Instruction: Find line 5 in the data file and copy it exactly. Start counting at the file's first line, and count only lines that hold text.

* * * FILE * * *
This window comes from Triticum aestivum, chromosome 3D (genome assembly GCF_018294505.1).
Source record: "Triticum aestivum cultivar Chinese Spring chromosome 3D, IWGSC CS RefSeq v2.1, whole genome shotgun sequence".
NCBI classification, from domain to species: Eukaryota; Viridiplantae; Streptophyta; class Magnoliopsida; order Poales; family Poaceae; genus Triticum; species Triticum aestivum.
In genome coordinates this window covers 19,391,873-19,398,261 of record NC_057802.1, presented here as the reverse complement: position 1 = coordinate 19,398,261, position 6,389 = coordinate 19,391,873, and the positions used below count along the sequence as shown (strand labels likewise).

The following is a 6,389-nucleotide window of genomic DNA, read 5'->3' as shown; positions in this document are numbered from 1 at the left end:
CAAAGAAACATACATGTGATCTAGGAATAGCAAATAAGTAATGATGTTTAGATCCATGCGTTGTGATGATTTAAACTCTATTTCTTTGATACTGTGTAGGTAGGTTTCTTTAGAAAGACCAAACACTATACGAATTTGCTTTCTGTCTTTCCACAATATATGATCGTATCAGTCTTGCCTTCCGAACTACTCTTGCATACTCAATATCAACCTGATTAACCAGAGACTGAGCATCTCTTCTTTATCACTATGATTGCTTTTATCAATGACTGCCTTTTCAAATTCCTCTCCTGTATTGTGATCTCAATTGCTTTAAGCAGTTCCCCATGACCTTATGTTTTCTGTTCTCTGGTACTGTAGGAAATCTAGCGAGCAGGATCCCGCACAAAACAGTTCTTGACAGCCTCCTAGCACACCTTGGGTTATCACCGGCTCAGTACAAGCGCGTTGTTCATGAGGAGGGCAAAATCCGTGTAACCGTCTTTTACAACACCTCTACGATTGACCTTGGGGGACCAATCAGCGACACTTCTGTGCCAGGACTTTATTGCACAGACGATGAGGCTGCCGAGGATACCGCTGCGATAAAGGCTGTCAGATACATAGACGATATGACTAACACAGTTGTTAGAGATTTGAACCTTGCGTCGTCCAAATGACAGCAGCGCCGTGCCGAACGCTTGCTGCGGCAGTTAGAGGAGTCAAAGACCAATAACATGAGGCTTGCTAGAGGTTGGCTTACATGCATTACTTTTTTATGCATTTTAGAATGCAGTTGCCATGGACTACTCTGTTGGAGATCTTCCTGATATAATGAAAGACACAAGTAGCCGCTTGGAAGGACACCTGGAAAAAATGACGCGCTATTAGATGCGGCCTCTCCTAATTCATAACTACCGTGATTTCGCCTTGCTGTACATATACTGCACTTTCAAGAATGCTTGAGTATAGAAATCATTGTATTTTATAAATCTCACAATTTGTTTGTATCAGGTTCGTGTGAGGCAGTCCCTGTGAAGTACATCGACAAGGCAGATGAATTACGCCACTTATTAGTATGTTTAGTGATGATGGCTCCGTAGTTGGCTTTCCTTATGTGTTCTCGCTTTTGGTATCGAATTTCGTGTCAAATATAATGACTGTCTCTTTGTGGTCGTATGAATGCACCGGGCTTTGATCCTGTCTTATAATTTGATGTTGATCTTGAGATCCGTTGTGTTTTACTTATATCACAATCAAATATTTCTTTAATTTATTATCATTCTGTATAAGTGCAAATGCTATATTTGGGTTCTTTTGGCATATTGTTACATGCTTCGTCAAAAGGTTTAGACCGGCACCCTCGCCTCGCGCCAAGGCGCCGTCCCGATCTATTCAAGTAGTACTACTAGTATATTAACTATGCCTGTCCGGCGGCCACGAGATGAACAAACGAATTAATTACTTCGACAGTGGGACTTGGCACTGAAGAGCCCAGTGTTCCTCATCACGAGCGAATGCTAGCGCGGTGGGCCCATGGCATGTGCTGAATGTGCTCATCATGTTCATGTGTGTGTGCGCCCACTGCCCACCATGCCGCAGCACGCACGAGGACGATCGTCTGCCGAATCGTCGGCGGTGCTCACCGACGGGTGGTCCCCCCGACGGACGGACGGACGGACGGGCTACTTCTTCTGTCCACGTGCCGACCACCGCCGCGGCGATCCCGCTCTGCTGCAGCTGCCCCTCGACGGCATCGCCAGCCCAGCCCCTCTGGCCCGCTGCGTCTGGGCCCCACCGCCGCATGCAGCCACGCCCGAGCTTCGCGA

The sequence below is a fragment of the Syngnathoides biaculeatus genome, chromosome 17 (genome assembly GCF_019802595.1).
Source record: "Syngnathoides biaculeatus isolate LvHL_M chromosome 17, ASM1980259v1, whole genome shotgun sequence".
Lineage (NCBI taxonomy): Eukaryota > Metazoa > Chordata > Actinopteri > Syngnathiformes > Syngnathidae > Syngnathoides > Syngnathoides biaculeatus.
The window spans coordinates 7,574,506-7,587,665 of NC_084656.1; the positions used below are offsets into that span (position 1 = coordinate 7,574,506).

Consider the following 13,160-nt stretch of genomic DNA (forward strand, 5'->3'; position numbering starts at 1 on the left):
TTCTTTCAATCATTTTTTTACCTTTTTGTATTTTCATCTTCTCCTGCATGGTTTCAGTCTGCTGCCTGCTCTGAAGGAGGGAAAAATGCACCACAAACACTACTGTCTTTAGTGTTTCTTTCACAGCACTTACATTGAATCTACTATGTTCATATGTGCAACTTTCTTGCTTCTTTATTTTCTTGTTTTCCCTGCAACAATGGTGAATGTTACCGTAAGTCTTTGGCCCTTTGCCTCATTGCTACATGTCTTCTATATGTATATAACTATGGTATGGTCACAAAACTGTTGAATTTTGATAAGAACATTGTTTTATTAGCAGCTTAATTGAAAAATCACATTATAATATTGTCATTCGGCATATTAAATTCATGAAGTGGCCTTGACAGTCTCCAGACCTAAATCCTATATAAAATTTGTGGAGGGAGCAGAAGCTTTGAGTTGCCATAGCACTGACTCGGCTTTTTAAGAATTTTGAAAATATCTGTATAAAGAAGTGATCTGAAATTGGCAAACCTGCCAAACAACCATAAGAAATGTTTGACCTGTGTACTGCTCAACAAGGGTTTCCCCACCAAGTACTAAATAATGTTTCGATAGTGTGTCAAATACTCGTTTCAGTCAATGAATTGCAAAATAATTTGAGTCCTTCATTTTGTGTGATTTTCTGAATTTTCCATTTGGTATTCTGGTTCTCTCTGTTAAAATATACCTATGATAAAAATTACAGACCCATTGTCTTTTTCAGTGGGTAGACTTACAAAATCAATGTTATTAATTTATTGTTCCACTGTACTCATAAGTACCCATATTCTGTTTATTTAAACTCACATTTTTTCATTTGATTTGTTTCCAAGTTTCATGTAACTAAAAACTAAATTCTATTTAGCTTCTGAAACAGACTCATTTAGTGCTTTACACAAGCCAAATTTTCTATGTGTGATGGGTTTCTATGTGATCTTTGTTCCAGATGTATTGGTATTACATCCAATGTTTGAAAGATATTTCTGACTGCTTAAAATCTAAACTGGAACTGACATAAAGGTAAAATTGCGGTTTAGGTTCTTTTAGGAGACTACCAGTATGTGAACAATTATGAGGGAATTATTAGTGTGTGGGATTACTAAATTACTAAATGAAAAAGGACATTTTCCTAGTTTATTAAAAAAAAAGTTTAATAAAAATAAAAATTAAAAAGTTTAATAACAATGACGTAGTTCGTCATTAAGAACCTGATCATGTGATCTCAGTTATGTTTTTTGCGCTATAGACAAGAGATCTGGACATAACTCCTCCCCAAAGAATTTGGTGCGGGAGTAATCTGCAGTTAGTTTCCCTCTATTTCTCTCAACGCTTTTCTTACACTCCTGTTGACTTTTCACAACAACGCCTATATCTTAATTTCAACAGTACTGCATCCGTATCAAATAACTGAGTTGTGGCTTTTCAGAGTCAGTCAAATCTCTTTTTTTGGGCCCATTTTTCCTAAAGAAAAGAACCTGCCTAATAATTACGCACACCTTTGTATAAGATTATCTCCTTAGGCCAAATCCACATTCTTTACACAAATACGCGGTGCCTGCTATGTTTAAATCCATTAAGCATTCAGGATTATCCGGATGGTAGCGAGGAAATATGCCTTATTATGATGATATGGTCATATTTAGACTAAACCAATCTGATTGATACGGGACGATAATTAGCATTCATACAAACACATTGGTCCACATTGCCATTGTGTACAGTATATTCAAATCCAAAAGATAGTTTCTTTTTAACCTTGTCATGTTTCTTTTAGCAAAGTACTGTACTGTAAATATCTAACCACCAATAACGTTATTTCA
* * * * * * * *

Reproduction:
The following is a 6,389-nucleotide window of genomic DNA, read 5'->3' as shown; positions in this document are numbered from 1 at the left end: